A "Level I" inspection is defined as follows:As a minimum, a Level I inspection shall include an inspection of the vehicle inspection report, emergency equipment and cargo securement plus driver's license, medical certificate ... parts and accessories set forth in Chapter III, Subchapter B, of Title 49, Code of Federal Regulations, as revised October 1, 1989, to include Appendix G.
8 Code Colo.Reg. 1507-1 (1990) (emphasis added).
Pursuant to the provision of this inspection regulation allowing the inspection of "cargo securement," and pursuant to the referenced federal regulations which incorporate "General rules for protection against shifting and falling cargo" under Part 393, "Parts and Accessories Necessary for Safe Operation," 49 C.F.R. § 393.100 (1991), we conclude that the port inspection *116 officer was authorized to enter into and to inspect within the trailer for purposes of observing any cargo secured therein.
Accordingly, the trial court did not err in determining that the port of entry inspection officer's actions were legally authorized.B.
The state patrol officer's authority to examine the trailer's cargo arose pursuant to § 24-33.5-203, C.R.S. (1988 Repl.Vol. 10A). In that statute, the Colorado State Patrol is authorized to "enforce or aid in enforcing all state laws pertaining to motor... vehicles, their equipment, weight, cargoes, and licenses...." In addition, § 24-33.5-212(1)(b), C.R.S. (1988 Repl.Vol. 10A) defines the powers and duties of the Colorado state patrol to:Require the operator of any vehicle to stop and ... submit to a complete inspection of such vehicle and the equipment, interior, cargo ... when there is reasonable cause to believe that the vehicle is being operated in violation of any law of this state regulating the operation of vehicles.... (emphasis added)
In light of the foregoing statutory authority, the question here is whether a state patrol officer who has "reasonable cause" to inspect a vehicle, may do so, even in apparent violation of the Fourth Amendment.
Warrantless administrative searches of commercial property do not necessarily violate the Fourth Amendment, but inspections of commercial property may be unreasonable if they are not authorized by law, are unnecessary for the furtherance of governmental interests, or are so random, infrequent, or unpredictable that the owner, for all practical purposes, has no real expectation that his property will be inspected from time to time by government officials. Exotic Coins, Inc. v. Beacom, 699 P.2d 930 (Colo.1985).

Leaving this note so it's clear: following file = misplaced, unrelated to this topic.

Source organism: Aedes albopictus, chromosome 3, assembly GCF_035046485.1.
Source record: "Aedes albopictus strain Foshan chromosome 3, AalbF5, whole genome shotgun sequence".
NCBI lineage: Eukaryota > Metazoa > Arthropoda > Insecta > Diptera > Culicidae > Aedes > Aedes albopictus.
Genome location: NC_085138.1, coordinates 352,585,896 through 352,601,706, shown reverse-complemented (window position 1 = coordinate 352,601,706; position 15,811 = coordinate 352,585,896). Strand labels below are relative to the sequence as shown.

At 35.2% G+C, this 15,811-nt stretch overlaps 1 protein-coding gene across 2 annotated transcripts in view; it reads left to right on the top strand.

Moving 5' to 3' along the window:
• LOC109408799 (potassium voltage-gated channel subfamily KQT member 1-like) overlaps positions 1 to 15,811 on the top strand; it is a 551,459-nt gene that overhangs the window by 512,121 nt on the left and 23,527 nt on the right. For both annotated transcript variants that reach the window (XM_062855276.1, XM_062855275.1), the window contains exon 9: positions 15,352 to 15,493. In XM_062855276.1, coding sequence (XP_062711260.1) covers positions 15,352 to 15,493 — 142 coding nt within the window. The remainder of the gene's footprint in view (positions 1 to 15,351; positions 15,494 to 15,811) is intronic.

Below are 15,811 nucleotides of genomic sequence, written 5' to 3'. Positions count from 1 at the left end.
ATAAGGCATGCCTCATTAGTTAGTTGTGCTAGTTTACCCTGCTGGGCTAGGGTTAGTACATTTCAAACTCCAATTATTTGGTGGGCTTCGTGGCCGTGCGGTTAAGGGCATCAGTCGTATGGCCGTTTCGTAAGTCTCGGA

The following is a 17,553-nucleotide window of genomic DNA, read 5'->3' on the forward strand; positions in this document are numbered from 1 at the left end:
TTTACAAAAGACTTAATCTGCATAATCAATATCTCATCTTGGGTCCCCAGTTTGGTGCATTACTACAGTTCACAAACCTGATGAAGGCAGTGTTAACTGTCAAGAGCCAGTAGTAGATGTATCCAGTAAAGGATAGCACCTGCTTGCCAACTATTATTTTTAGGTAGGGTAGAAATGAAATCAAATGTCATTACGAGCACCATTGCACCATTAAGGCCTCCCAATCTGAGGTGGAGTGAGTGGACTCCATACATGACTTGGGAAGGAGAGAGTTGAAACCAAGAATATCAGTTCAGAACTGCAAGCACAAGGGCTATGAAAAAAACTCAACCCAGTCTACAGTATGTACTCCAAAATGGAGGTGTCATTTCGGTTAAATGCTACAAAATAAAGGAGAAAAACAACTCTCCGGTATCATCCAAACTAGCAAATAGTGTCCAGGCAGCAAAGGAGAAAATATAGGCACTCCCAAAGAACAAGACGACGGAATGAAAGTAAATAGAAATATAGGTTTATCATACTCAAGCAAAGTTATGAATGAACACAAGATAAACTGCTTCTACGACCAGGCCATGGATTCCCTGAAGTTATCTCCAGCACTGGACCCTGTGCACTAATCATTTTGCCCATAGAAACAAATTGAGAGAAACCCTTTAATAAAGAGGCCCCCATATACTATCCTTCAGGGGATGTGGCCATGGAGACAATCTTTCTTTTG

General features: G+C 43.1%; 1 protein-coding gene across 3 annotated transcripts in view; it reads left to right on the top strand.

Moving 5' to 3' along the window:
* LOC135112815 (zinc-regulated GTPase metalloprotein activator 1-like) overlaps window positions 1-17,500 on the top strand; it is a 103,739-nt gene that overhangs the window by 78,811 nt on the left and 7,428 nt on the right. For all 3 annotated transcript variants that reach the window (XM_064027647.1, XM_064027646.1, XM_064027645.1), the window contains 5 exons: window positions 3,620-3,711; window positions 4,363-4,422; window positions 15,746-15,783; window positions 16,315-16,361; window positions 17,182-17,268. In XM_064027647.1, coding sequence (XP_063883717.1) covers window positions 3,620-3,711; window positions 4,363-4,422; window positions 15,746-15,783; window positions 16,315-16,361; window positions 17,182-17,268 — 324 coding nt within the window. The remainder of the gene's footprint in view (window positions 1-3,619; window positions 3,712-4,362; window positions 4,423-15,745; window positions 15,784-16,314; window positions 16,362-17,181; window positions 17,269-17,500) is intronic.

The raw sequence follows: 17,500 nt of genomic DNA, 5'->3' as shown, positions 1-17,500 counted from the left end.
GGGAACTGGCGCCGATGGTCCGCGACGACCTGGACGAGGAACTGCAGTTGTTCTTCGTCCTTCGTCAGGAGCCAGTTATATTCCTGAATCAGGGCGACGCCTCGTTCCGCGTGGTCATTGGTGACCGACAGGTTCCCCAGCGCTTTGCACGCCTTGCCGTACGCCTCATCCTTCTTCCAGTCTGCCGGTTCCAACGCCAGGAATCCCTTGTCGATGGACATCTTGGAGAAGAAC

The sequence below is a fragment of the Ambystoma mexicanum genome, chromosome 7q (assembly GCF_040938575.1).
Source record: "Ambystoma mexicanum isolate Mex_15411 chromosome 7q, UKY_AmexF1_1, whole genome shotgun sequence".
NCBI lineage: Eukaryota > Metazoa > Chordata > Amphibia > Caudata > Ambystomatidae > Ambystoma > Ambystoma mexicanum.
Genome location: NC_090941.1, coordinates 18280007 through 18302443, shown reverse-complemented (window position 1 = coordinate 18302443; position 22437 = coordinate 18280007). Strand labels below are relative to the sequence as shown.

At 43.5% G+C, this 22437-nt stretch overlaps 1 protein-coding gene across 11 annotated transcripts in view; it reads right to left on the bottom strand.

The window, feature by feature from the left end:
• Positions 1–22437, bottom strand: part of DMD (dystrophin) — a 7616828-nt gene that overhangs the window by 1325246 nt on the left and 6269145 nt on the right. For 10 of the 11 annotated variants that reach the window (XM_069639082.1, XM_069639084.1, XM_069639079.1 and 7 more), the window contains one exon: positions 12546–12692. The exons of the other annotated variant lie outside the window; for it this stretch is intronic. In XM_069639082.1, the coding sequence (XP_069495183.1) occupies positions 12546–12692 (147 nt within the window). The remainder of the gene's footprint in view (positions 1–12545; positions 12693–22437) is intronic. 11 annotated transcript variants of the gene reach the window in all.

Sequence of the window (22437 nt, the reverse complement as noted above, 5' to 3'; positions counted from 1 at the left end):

Here, an inspection of defendant's commercial vehicle is authorized by statute and such inspections are regularly performed, pursuant to statute, by port of entry inspectors. See § 42-8-104, C.R.S. (1991 Cum.Supp.). These statutory provisions may be enforced by a state patrol officer pursuant to § 24-33.5-203, C.R.S., (1988 Repl.Vol. 10A), and this enforcement may include the inspection of vehicle cargo when an officer has "reasonable cause to believe that the vehicle is being operated in violation of any law." Section 24-33.5-212(1)(b), C.R.S. (1988 Repl.Vol. 10A).
Pursuant to the foregoing statutory provisions and the implementation of the same, an operator of a commercial vehicle should reasonably expect that frequent and regular inspections may be performed at port of entry weigh stations and that such search and inspection may be enforced by a member of the Colorado state patrol. Accordingly, we conclude that the frequent and predictable port of entry inspections, which are authorized pursuant to state and federal statutes, do not violate the Fourth Amendment when enforced by state patrol officers in accordance with the provisions of § 24-33.5-212(1)(b), C.R.S. (1988 Repl. Vol. 10A).
The trial court found several facts that would cause a state patrol officer, called to enforce a port of entry inspection, to conclude that defendant's vehicle was being operated in violation of the law, including:Underage drivers; no medical cards; no log book; no valid permits to operate; rig repeatedly reported empty; trailer overweight some 4,000 pounds; trailer expensively transported empty; no prospective load to pick up all the way to New York; why padlock an empty trailer; no hazardous cargo placard that might explain overweight; an extra driver unnecessary; unnecessary expense to fly drivers to Salt Lake City; rig picked up after repair at open parking lot instead of a garage; parking lot access gave no opportunity to discuss repairs with mechanic; drivers didn't know what repairs were done; rig 200 miles round-trip off the Interstate 80 direct route to New York; no registration available for the trailer; no VIN number on the tractor *117 door; defendants' nervous demeanor on removal to station office before trailer opened.
These findings are supported by the record and explicitly indicate that there was reasonable cause to believe that defendant was operating the vehicle in violation of the law.
In view of the trial court's findings of fact combined with the dictates of § 24-33.5-212(1)(b), we conclude that this inspection of commercial property was authorized by law and was not in violation of the Fourth Amendment. See United States v. Hernandez, 901 F.2d 1217 (5th Cir.1990). Hence, the trial court properly denied defendant's motion to suppress.
We affirm the judgment of the trial court.
STERNBERG, C.J., and DAVIDSON, J., concur.